“Bro I fuckin’ ate that shit up bro,” bellowed a cracking voice that sounded like his throat had been scratched by a cat. “I could fuckin’ beat her up for sayin’ that shit, but it’s chill, you know?”
My whole body tightened. I wondered if under the door the boys could see my boots with a slight heel, if they’d know I wasn’t a guy.
“Yeah, I mean, she’s a girl,” another voice chimed in, this one deep and mistakable for a middle aged married man. “And she’s low key hot.”
“Nah, I think she’s a dyke. She has armpit hair.”
“Isn’t that a bad word?”
I wished I could hear the beginning of their conversation. I wanted to know what the girl had said. Plus, I wanted to meet her if she was in fact a dyke.
“Whatever, I’ve just been thinking about the game last night,” the second guy said. “We shoulda crushed that private school team.”
“Dude, you weren’t even there.”
“Yeah I told you, I was skating.”
I muffled my laughter. Still, I could feel my face heating up, wishing they would leave so I could hurry out of the bathroom and be on time for class. I only had two minutes. I imagined the comfort of my tiny bathroom at home with its soft silver rug and clean hexagon tiles that reminded me of lions. Then I heard the shuffling of another person making their loud presence known in the stall next to me. Once he sat down, right away he began sneezing and farting like a malfunctioning airplane engine. It sounded like he would be there for a while.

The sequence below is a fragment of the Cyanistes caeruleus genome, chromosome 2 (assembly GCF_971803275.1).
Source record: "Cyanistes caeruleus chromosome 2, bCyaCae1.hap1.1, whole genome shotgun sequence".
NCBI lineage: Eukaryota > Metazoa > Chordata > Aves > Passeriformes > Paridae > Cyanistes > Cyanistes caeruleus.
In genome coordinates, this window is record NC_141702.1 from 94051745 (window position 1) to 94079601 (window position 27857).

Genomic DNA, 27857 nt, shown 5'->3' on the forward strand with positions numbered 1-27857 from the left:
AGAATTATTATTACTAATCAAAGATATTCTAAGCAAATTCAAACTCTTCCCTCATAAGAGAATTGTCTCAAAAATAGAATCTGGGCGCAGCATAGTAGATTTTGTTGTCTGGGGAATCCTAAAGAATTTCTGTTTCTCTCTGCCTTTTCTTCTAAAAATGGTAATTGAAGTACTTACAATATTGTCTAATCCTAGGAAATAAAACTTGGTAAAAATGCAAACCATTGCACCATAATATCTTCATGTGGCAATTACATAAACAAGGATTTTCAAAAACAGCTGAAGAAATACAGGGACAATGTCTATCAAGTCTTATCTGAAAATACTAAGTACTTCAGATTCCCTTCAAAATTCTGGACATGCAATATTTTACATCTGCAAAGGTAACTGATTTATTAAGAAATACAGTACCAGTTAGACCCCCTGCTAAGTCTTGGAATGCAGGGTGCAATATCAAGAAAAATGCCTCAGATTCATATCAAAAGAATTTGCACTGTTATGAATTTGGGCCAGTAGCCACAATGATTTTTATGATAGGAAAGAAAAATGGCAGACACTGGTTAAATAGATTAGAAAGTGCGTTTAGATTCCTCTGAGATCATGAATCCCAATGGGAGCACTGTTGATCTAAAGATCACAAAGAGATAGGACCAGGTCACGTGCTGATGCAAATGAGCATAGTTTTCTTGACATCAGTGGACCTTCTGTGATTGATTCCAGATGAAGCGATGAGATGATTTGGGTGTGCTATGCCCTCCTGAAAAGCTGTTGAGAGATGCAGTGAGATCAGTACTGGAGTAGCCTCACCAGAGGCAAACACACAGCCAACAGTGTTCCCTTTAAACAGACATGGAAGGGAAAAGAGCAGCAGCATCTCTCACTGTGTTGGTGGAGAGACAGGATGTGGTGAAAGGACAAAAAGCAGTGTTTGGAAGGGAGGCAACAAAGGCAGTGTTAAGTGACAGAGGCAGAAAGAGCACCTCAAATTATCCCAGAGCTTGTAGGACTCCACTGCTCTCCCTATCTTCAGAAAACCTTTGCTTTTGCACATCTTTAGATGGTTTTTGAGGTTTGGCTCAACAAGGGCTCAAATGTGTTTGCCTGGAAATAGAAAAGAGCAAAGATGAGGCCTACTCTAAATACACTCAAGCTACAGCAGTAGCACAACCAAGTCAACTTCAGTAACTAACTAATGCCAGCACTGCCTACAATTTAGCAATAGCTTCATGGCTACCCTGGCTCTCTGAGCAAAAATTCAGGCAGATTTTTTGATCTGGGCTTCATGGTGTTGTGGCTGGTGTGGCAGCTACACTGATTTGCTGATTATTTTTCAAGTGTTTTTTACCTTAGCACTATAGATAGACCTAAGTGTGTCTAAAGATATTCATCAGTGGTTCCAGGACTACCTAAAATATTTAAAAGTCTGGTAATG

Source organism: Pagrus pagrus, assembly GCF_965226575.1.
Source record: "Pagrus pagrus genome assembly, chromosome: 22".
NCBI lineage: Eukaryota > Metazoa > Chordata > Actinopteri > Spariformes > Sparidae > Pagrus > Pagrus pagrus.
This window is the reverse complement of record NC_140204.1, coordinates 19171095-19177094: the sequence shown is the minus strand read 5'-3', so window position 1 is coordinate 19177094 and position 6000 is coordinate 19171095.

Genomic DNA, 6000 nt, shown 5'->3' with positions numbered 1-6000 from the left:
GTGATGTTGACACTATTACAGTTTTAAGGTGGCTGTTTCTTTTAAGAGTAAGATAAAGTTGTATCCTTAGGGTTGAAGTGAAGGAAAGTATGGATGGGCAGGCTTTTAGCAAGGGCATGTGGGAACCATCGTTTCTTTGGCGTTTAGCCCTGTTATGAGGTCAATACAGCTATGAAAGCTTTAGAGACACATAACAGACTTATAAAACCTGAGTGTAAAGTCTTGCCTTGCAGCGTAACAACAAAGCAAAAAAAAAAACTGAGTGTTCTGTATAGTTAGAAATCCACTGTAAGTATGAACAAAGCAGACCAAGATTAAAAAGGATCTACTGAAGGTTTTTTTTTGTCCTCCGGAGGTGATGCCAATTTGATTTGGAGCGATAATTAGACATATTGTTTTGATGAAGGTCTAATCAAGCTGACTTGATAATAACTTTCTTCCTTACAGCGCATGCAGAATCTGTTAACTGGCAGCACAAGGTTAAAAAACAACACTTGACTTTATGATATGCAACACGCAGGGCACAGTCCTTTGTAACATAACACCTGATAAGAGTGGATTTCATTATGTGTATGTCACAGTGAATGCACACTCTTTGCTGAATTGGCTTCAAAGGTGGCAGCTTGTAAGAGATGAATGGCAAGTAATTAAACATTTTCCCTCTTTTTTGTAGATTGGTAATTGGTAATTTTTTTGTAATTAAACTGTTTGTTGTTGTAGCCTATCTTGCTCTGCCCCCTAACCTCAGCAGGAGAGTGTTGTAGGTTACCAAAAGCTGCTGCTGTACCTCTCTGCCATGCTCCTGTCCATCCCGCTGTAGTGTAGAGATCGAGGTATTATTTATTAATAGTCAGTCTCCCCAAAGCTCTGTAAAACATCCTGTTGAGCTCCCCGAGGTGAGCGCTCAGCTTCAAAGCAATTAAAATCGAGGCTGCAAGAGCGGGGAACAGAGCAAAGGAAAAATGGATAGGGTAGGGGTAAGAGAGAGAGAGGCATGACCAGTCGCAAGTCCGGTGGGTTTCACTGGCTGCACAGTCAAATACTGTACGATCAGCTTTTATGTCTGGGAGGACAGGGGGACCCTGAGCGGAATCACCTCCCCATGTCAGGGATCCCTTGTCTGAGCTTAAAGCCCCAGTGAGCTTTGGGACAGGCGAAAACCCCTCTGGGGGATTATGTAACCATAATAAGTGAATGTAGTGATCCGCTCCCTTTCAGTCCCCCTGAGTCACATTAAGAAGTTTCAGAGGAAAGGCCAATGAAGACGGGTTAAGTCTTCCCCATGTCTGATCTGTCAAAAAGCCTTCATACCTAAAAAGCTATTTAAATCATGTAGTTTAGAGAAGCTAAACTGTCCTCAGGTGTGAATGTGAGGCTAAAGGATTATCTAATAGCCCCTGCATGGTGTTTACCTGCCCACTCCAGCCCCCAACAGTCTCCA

“Hey bro,” he said to me through the stall. I had never been spoken to with this specific tone of voice before. It was strangely wonderful. Sure, people had called me bro, but never with such casual confidence. He thought I was a boy, that’s why. Behind this wall, I could be anything. “Wanna play chess?”
I didn’t know how to respond, or how in the world to play chess under a bathroom door. “Well, I should probably go to class,” I said awkwardly. Shit.
“Uh, am I in the wrong bathroom?”
I squeezed my eyes shut, feeling them burn with embarrassment. I wallowed in the knowledge that my existence and validity was diminished to my voice, the way it ended in a question mark like girls are taught to talk, the way it would never crack or deepen, and I could never say “bro” the way I wanted to. If the farting, sneezing teenage boy in the stall next to me had seen me, me with my binded chest, smudged eyeliner, and thighs hidden beneath wide jeans, he wouldn’t even have talked to me. Why couldn’t my voice at least be good enough? If I had to own this body, why couldn’t I have just one thing to cloak me in androgyny? I hesitated before speaking. “Nope,” I said firmly.
“Okay,” he said. “So, do you wanna play chess?”
Hazel is a sophomore in creative writing at Ruth Asawa School of the Arts in San Francisco. They have work published in several literary publications, including Synchronized Chaos, The Weight Journal, and Parallax Journal. They have also performed their poetry at the Youth Art Summit in San Francisco and 826 Valencia. When Hazel is not writing, they can be spotted cuddling their three cats, holding their python, feeding their tarantula, or rescuing insects from being squashed.